Penelope Lively was born in 1933. She’s written over fifty books — novels for adults & children, plus some non-fiction. Life in the Garden is a collection of essays very like the series of gardening articles by the American writer Katherine S. White. Originally written for The New Yorker, White’s pieces were collected and published by her husband after her death in Onward and Upward in the Garden.
Both women, or should I say both gardeners, are refreshingly modern in their tone and approach. White wrote an entire essay dedicated to the experience of pouring over seed catalogs, while Lively isn’t above a sly aside on the influence Monty Don and Gardeners World have over the British planting public. I can’t imagine May Sarton ever being so gauche as to discuss the role of commerce in her garden – she never reveals where she bought her plants or what the local nurseries were stocking in their greenhouses that season. Sarton’s garden, we are expected to believe, was grown entirely from the clippings of memory left on the altar of her doorstep by friends and neighbors.
I’m being a bit unfair, but certainly Sarton expressed no interest in “the garden as a social indicator” — an idea Lively explores in suitably lively fashion. 🙂 She was in her seventies when she wrote Life in the Garden and had long since downsized from the Oxfordshire garden she tended with her husband Jack (who died in 1998 and whose memory is everywhere) to the more modest London plot she keeps today. Where before she and her husband employed Richard Taylor, who she calls “friend, collaborator”. “He and Jack would work together, in unceasing conversation; I would come out and find them paused, each leaning on spad or fork”. From Taylor she moves on to consider the preponderance of Scottish gardeners in literature. Wodehouse’s dour Angus McAllister waging war on the Blanding Castle slugs and Beatrix Potter’s fearsome Mr. McGregor, who Jack believed “to be a much misunderstood man”. These days Lively relies on a service which employs immigrant laborers rather than an individual whose calling has been passed down through the generations.
The two central activities in my life — alongside writing — have been reading and gardening. And there has been a sense in which the two have meshed: I always pay attention when a writer conjures up a garden, when gardening becomes an element of fiction. I find myself wondering what is going on here. Is this garden deliberate or merely fortuitous? And it is nearly always deliberate, a garden contrived to serve a narrative purpose, to create atmosphere, to furnish a character.
Lively, more than Sarton and White, connects gardens and literature — something I’d been craving since the start of this project. She opens her essay The Written Garden, with a description of the dreamt garden introducing us to Manderlay in DuMaurier’s Rebecca. She also discusses the fictional gardens found in the works of Elizabeth Bowen, Frances Hodgson Burnett, Carol Shields and several more writers I’d never heard of. Then, in the second half of this same essay, she switches to “the garden writing that is free of fictional purpose, concerned only with discussion, advice, celebration — the writing of those who garden.”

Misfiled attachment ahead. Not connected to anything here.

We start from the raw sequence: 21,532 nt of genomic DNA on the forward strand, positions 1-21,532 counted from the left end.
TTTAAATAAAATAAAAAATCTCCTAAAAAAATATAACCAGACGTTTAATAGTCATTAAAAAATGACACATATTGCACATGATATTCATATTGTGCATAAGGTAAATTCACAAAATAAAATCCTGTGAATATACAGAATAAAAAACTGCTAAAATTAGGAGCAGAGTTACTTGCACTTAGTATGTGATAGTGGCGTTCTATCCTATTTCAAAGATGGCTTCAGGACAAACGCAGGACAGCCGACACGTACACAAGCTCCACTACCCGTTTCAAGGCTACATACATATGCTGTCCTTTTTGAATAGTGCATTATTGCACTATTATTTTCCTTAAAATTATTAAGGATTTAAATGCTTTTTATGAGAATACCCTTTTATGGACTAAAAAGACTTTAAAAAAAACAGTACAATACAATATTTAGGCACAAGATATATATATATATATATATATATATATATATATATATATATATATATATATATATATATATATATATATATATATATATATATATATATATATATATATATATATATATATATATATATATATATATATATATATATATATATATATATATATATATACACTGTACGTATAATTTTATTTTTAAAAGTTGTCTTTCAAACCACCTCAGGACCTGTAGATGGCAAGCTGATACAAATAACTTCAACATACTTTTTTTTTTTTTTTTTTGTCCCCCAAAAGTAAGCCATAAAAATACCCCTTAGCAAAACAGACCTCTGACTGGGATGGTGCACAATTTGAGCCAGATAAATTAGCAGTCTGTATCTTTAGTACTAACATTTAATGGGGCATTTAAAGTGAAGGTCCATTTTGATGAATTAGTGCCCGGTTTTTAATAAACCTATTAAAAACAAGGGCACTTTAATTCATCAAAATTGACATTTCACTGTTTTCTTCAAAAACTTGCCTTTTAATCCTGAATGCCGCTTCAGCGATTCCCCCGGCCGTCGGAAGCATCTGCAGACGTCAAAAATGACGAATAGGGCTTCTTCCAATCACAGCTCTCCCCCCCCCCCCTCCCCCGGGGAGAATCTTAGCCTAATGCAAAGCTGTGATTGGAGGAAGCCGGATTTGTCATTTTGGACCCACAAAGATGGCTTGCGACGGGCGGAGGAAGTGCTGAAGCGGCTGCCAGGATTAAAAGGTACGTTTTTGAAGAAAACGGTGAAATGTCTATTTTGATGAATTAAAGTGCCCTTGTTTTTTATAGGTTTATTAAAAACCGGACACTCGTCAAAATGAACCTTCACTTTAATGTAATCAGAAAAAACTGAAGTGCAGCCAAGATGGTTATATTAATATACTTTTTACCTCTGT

Life in the Garden is a short book, made up of six essays (seven if you count the introduction). Each reflects and is permeated with a lifetime of reading. This is distracting at times. The pages are filled with the names of authors and the titles of books, as well as descriptions of plants and planting schemes. Lively makes a seemingly endless series of connections and it can be a bit like reading a compendium or directory — each sentence opening up a rabbit warren of internet research. So much information comes at you and very little manages to stick. Fortunately, she has written the kind of book which you’ll want to pick up and re-read.
Books on gardening, whether they be practical how-tos, memoirs, or essay collections like this one, age well. Even when some of the advice has gone out of style, the components of the garden change very little over time or across regions — hardscaping, soil maintenance, planting beds, structural trees and shrubs, water features — these are still as much a part of our contemporary landscapes as they ever were. The same can be said of the plants.
Clematis appears a dozen times in Life in the Garden: in T.S. Eliot’s poems, on an Anna Pavord calendar, climbing up one of Vita Sackville-West’s apple trees and planted in a Giverny garden famous for its waterlilies. My clematis, which does not look particularly happy where I planted it (by the way), has inexplicably produced two big and beautiful white flowers. And in a weird way, it forms a tenuous connection between all those other gardeners and me. And when I think about that, about this love for and desire to interact with the natural world, I can’t help but wonder… how did they deal with the aphids?
We garden for tomorrow, and thereafter. We garden in expectation, and that is why it is so invigorating. Gardening, you are no longer stuck in the here and now; you think backward, and forward, you think of how this or that performed last year, you work out your hopes and plans for the next.
Title: Life in the Garden
Author: Penelope Lively
Publisher: Viking (New York, 2017)